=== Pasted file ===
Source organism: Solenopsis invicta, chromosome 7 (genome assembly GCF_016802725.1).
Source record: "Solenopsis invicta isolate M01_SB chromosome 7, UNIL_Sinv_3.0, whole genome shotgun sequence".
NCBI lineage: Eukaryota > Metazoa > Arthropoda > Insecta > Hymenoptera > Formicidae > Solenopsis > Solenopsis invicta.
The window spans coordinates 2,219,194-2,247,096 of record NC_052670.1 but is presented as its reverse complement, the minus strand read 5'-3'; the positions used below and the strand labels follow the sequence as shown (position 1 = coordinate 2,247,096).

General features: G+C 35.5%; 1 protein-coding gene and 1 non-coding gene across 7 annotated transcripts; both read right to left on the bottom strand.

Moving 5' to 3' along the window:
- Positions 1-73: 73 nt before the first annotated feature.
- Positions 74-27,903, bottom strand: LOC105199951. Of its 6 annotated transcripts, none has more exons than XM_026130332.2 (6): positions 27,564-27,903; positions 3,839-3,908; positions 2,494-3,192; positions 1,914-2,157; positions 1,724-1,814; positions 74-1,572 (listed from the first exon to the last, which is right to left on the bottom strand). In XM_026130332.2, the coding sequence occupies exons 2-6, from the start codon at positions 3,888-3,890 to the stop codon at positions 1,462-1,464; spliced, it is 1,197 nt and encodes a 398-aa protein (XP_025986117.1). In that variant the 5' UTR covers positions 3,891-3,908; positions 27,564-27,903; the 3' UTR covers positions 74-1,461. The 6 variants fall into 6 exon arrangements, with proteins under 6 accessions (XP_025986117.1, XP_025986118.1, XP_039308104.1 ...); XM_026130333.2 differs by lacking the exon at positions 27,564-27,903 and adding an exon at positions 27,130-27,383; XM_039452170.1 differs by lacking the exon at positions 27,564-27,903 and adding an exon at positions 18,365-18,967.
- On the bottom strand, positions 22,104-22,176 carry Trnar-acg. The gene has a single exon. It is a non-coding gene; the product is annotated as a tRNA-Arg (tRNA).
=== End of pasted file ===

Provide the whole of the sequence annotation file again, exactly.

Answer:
Source organism: Solenopsis invicta, chromosome 7 (genome assembly GCF_016802725.1).
Source record: "Solenopsis invicta isolate M01_SB chromosome 7, UNIL_Sinv_3.0, whole genome shotgun sequence".
NCBI lineage: Eukaryota > Metazoa > Arthropoda > Insecta > Hymenoptera > Formicidae > Solenopsis > Solenopsis invicta.
The window spans coordinates 2,219,194-2,247,096 of record NC_052670.1 but is presented as its reverse complement, the minus strand read 5'-3'; the positions used below and the strand labels follow the sequence as shown (position 1 = coordinate 2,247,096).

General features: G+C 35.5%; 1 protein-coding gene and 1 non-coding gene across 7 annotated transcripts; both read right to left on the bottom strand.

Moving 5' to 3' along the window:
- Positions 1-73: 73 nt before the first annotated feature.
- Positions 74-27,903, bottom strand: LOC105199951. Of its 6 annotated transcripts, none has more exons than XM_026130332.2 (6): positions 27,564-27,903; positions 3,839-3,908; positions 2,494-3,192; positions 1,914-2,157; positions 1,724-1,814; positions 74-1,572 (listed from the first exon to the last, which is right to left on the bottom strand). In XM_026130332.2, the coding sequence occupies exons 2-6, from the start codon at positions 3,888-3,890 to the stop codon at positions 1,462-1,464; spliced, it is 1,197 nt and encodes a 398-aa protein (XP_025986117.1). In that variant the 5' UTR covers positions 3,891-3,908; positions 27,564-27,903; the 3' UTR covers positions 74-1,461. The 6 variants fall into 6 exon arrangements, with proteins under 6 accessions (XP_025986117.1, XP_025986118.1, XP_039308104.1 ...); XM_026130333.2 differs by lacking the exon at positions 27,564-27,903 and adding an exon at positions 27,130-27,383; XM_039452170.1 differs by lacking the exon at positions 27,564-27,903 and adding an exon at positions 18,365-18,967.
- On the bottom strand, positions 22,104-22,176 carry Trnar-acg. The gene has a single exon. It is a non-coding gene; the product is annotated as a tRNA-Arg (tRNA).